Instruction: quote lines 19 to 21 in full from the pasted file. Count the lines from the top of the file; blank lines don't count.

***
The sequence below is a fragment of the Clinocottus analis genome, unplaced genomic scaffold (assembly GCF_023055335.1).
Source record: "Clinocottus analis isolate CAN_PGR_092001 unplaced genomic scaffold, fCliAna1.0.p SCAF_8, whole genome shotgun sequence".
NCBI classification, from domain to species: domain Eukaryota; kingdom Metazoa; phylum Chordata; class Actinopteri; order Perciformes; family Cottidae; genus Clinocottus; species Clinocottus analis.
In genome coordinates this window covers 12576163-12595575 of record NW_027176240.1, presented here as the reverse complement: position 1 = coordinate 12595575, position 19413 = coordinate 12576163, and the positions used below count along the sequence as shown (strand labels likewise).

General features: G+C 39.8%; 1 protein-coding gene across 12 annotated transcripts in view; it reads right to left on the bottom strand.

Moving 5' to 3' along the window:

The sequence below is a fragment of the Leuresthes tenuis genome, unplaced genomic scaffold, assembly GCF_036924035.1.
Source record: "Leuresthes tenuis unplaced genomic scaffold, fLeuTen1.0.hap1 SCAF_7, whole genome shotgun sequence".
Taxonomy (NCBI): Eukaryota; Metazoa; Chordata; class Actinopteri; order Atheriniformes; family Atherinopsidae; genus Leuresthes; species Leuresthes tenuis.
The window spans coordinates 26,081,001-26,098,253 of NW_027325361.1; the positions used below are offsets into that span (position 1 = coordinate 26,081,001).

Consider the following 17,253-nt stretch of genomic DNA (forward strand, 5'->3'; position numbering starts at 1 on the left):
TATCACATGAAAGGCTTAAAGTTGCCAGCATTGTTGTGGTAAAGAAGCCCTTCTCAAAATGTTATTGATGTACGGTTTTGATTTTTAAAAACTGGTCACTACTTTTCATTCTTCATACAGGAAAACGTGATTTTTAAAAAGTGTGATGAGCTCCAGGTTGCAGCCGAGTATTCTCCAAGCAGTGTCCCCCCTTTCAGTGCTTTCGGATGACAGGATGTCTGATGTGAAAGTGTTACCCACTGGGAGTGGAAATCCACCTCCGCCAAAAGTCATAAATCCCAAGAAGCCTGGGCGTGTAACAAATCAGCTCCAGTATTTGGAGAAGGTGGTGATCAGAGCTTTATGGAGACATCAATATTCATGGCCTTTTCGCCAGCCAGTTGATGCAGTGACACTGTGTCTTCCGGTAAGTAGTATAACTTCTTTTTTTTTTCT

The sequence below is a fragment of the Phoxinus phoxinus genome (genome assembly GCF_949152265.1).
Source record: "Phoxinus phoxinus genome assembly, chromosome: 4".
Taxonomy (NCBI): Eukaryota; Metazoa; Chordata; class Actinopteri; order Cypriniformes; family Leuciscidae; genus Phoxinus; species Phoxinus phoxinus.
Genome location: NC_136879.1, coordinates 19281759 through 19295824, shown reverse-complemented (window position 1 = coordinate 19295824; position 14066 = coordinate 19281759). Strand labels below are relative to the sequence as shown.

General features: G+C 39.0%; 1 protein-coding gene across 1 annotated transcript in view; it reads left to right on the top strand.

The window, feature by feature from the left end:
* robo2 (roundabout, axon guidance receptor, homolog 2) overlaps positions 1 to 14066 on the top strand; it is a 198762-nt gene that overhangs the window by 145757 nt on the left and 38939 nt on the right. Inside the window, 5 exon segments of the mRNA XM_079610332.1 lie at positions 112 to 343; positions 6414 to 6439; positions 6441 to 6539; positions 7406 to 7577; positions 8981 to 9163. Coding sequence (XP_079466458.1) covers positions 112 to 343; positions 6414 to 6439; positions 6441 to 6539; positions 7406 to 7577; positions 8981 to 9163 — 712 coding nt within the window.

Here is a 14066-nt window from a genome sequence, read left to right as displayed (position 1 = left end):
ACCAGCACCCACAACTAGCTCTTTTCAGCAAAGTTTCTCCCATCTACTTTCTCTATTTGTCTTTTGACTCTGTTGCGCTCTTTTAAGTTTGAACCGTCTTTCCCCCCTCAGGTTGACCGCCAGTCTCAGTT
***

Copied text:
* robo2 (roundabout, axon guidance receptor, homolog 2) overlaps positions 1 to 14066 on the top strand; it is a 198762-nt gene that overhangs the window by 145757 nt on the left and 38939 nt on the right. Inside the window, 5 exon segments of the mRNA XM_079610332.1 lie at positions 112 to 343; positions 6414 to 6439; positions 6441 to 6539; positions 7406 to 7577; positions 8981 to 9163. Coding sequence (XP_079466458.1) covers positions 112 to 343; positions 6414 to 6439; positions 6441 to 6539; positions 7406 to 7577; positions 8981 to 9163 — 712 coding nt within the window.

Here is a 14066-nt window from a genome sequence, read left to right as displayed (position 1 = left end):
ACCAGCACCCACAACTAGCTCTTTTCAGCAAAGTTTCTCCCATCTACTTTCTCTATTTGTCTTTTGACTCTGTTGCGCTCTTTTAAGTTTGAACCGTCTTTCCCCCCTCAGGTTGACCGCCAGTCTCAGTT